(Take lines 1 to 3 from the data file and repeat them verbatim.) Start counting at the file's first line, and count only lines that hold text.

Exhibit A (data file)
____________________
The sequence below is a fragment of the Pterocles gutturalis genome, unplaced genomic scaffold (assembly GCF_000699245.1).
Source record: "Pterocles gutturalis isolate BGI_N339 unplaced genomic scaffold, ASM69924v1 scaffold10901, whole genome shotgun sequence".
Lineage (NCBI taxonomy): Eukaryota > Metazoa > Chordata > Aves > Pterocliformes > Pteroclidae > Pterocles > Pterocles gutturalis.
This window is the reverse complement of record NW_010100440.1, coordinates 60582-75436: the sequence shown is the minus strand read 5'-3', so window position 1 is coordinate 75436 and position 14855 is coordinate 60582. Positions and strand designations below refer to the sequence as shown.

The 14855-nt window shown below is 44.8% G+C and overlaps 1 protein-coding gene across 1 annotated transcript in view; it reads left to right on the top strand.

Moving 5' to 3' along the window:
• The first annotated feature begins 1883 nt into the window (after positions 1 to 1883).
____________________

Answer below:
The sequence below is a fragment of the Pterocles gutturalis genome, unplaced genomic scaffold (assembly GCF_000699245.1).
Source record: "Pterocles gutturalis isolate BGI_N339 unplaced genomic scaffold, ASM69924v1 scaffold10901, whole genome shotgun sequence".
Lineage (NCBI taxonomy): Eukaryota > Metazoa > Chordata > Aves > Pterocliformes > Pteroclidae > Pterocles > Pterocles gutturalis.